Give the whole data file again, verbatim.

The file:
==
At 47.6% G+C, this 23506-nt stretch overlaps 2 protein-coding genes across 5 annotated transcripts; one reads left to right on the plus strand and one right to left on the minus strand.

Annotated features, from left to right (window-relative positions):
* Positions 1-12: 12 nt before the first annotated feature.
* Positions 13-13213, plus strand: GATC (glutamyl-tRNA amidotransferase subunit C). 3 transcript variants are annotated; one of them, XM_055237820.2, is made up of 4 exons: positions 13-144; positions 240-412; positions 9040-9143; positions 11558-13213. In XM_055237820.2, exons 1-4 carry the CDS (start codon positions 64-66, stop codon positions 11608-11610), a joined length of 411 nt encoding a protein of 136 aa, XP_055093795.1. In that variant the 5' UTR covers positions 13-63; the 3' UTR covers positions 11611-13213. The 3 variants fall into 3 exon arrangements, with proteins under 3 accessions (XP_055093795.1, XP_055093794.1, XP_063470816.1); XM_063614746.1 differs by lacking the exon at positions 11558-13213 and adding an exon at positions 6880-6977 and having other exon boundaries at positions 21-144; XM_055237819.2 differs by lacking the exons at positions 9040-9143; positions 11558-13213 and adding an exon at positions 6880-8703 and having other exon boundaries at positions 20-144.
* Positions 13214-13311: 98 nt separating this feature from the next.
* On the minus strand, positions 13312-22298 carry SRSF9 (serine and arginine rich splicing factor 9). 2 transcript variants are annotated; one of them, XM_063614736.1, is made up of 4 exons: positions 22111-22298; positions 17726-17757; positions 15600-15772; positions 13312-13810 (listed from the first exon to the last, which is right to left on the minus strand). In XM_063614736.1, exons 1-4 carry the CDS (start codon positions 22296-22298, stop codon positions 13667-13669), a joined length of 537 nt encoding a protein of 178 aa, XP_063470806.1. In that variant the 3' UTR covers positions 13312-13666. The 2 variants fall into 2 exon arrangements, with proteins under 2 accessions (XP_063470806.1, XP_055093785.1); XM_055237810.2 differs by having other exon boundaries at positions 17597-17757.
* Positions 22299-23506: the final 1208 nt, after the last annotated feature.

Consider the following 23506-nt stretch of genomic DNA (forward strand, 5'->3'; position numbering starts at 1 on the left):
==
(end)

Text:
At 47.6% G+C, this 23506-nt stretch overlaps 2 protein-coding genes across 5 annotated transcripts; one reads left to right on the plus strand and one right to left on the minus strand.

Annotated features, from left to right (window-relative positions):
* Positions 1-12: 12 nt before the first annotated feature.
* Positions 13-13213, plus strand: GATC (glutamyl-tRNA amidotransferase subunit C). 3 transcript variants are annotated; one of them, XM_055237820.2, is made up of 4 exons: positions 13-144; positions 240-412; positions 9040-9143; positions 11558-13213. In XM_055237820.2, exons 1-4 carry the CDS (start codon positions 64-66, stop codon positions 11608-11610), a joined length of 411 nt encoding a protein of 136 aa, XP_055093795.1. In that variant the 5' UTR covers positions 13-63; the 3' UTR covers positions 11611-13213. The 3 variants fall into 3 exon arrangements, with proteins under 3 accessions (XP_055093795.1, XP_055093794.1, XP_063470816.1); XM_063614746.1 differs by lacking the exon at positions 11558-13213 and adding an exon at positions 6880-6977 and having other exon boundaries at positions 21-144; XM_055237819.2 differs by lacking the exons at positions 9040-9143; positions 11558-13213 and adding an exon at positions 6880-8703 and having other exon boundaries at positions 20-144.
* Positions 13214-13311: 98 nt separating this feature from the next.
* On the minus strand, positions 13312-22298 carry SRSF9 (serine and arginine rich splicing factor 9). 2 transcript variants are annotated; one of them, XM_063614736.1, is made up of 4 exons: positions 22111-22298; positions 17726-17757; positions 15600-15772; positions 13312-13810 (listed from the first exon to the last, which is right to left on the minus strand). In XM_063614736.1, exons 1-4 carry the CDS (start codon positions 22296-22298, stop codon positions 13667-13669), a joined length of 537 nt encoding a protein of 178 aa, XP_063470806.1. In that variant the 3' UTR covers positions 13312-13666. The 2 variants fall into 2 exon arrangements, with proteins under 2 accessions (XP_063470806.1, XP_055093785.1); XM_055237810.2 differs by having other exon boundaries at positions 17597-17757.
* Positions 22299-23506: the final 1208 nt, after the last annotated feature.

Consider the following 23506-nt stretch of genomic DNA (forward strand, 5'->3'; position numbering starts at 1 on the left):